Take a look inside this unassuming building on Newmarket Road
A neat, white, terraced building, Cambridge Buddhist Centre is easy to miss as you scurry along Newmarket Road – but its unassuming exterior belies a fascinating history. The building is formed partly of a renovated Georgian house and partly of the Barnwell Festival Theatre, which dates back to 1814 and is regarded as being one of the most historically important buildings in Cambridge.
It’s one of only a handful of pre-Victorian theatres outside London, and once formed part of the Norwich Circuit – a group of performance venues built for touring company the Norwich Players, who were regulars at local events including Stourbridge Fair.
In 1849 the theatre was renamed as the Theatre Royal Barnwell, and for a period it thrived as one of the major provincial theatres, welcoming celebrities of the day including Charles Dickens, who gave readings there. Although initially very successful, the theatre’s fortunes changed, leading to financial struggles. It was auctioned in 1878 to a Mr Robert Sayle – the owner of the store which became John Lewis – and turned into a mission hall. A spell as a boys’ club for King’s College followed, and a period of dereliction, until the theatre was bought in 1926 by millionaire racehorse owner Terence Gray, also the proprietor of Gog Magog Hills.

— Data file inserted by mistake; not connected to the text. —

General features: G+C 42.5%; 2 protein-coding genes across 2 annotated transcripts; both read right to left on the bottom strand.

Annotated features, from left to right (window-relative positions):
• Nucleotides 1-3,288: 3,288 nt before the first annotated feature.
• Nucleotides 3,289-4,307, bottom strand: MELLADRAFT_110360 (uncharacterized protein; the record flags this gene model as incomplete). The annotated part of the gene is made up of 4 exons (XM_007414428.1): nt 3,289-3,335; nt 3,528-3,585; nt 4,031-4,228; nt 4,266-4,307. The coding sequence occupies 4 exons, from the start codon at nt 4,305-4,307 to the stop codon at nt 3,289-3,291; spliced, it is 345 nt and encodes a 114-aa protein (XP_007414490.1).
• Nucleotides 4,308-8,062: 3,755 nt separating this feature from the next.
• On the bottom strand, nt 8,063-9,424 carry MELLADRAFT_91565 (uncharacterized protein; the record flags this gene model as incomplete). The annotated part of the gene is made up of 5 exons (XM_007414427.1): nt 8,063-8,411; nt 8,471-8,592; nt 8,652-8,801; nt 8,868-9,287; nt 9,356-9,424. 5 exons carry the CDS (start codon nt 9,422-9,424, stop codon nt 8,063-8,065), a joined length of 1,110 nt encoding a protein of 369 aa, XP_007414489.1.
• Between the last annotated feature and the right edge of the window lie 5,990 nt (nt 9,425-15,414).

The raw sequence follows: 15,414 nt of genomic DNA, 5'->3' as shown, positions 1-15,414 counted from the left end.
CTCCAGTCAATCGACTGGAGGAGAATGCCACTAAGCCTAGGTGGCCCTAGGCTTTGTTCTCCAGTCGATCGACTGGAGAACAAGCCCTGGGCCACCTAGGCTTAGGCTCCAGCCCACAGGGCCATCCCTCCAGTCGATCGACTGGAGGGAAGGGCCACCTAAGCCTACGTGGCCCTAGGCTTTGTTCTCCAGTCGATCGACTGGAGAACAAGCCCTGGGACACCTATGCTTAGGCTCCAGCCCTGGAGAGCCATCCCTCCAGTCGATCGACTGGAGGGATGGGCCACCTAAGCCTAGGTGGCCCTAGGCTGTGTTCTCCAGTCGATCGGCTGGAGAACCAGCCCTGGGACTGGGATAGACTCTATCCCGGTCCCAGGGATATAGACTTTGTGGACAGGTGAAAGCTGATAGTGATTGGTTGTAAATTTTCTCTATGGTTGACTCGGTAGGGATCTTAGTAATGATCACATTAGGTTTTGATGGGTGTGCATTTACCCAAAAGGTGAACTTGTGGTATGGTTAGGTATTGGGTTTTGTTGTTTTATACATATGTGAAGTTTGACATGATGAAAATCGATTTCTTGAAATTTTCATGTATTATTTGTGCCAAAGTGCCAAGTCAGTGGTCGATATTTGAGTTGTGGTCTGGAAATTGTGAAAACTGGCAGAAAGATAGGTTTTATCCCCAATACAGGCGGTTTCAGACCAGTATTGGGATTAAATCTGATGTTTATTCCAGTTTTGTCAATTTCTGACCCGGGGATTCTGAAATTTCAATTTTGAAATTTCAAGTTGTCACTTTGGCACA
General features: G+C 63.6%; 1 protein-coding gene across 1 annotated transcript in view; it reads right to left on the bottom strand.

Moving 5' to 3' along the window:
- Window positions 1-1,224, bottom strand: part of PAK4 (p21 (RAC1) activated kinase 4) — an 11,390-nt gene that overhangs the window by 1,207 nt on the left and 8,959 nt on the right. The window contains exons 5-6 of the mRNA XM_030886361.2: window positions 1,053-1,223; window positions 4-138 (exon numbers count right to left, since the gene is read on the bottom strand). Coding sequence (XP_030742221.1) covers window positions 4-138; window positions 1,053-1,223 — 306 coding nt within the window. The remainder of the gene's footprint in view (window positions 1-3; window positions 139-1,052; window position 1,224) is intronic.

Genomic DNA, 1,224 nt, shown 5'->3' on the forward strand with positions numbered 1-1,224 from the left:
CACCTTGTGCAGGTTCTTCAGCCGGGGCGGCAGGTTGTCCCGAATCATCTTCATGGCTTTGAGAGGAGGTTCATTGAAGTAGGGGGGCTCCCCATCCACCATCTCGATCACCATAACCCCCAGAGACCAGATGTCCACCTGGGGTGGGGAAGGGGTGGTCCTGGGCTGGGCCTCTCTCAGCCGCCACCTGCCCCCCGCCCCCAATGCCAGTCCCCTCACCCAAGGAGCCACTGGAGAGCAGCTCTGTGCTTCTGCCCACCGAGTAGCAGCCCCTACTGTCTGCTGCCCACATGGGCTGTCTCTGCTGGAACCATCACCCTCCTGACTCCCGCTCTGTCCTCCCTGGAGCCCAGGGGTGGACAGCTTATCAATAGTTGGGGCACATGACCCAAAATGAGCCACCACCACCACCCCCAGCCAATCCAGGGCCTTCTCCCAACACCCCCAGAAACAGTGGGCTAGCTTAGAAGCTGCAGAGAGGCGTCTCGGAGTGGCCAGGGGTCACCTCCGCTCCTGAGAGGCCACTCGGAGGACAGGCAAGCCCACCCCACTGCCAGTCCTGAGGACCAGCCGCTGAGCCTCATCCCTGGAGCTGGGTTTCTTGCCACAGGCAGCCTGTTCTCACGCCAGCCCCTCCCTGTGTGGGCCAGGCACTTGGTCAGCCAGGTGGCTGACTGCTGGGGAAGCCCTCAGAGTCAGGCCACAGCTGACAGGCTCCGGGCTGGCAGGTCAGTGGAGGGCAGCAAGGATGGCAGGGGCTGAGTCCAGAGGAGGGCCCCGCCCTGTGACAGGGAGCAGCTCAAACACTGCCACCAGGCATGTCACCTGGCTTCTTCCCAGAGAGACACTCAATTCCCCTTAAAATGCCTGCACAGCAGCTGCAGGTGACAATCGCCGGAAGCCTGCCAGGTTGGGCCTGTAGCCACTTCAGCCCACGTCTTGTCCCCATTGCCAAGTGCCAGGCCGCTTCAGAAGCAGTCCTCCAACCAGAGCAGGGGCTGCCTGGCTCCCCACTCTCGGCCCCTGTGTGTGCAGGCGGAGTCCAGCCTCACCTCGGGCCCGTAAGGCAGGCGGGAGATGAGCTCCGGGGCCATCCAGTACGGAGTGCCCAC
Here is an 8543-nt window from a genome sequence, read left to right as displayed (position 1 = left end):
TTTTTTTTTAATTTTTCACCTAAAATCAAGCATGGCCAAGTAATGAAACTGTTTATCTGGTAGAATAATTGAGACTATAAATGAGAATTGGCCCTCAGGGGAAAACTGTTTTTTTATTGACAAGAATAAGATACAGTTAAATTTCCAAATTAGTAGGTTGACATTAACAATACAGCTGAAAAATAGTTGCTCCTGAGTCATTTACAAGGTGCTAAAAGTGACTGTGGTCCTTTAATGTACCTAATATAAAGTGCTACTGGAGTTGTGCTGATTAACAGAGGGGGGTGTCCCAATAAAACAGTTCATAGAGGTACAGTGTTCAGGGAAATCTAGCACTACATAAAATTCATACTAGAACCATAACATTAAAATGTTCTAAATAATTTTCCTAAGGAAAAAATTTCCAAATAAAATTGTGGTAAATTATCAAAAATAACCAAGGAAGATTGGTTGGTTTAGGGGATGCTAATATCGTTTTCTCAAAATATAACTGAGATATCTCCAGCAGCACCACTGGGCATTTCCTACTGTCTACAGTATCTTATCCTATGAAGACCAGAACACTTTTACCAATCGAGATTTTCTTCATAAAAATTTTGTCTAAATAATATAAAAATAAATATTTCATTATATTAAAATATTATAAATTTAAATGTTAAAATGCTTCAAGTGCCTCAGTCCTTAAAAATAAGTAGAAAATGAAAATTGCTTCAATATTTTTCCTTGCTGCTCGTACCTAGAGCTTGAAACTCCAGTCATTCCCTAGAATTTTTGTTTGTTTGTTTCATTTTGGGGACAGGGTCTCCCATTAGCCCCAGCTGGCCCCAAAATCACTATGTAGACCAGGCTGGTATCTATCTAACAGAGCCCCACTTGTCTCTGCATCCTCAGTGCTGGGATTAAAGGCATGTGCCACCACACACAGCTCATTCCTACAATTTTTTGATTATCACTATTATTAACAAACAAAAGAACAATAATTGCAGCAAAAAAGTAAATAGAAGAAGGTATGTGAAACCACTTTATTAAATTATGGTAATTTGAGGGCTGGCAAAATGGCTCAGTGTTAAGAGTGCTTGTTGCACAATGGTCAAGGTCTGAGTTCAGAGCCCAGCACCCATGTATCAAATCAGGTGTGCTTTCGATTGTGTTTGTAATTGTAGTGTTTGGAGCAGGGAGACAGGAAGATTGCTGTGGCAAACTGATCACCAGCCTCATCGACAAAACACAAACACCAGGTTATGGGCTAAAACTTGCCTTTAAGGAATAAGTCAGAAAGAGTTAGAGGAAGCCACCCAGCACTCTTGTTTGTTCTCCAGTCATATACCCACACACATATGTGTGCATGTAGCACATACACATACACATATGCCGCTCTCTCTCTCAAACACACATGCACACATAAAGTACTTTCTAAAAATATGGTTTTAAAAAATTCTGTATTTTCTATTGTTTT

He turned it into a cutting-edge theatre, using abstract forms and lighting effects. Among the innovations he oversaw was a cyclorama, which stood at 40ft high and was constructed of two layers of hollow tiles surfaced with a special cement to resist indentation and preserve a smooth surface. The flat surface, flooded evenly with light, almost defied detection and gave an amazing effect of distance. It was a huge hit for seven or so years, attracting famous names including WB Yeats and Ninette de Valois, before being picked up by a commercial management company and gradually declining until it closed in 1939. It’s theatrical life wasn’t quite over though; it would be briefly resurrected during World War II as a place for The Cam Merrymakers to entertain troops. After the war it became a wardrobe workshop for the Arts Theatre, surviving almost untouched while a massive redevelopment went on around it to form the Grafton Centre. Its final performance was The Seagull in October 1997, before it was brought the following year by the Windhorse Trust to become the new Cambridge Buddhist Centre. Many original theatre features are fully intact today, which you can see for yourself at Open Cambridge this month.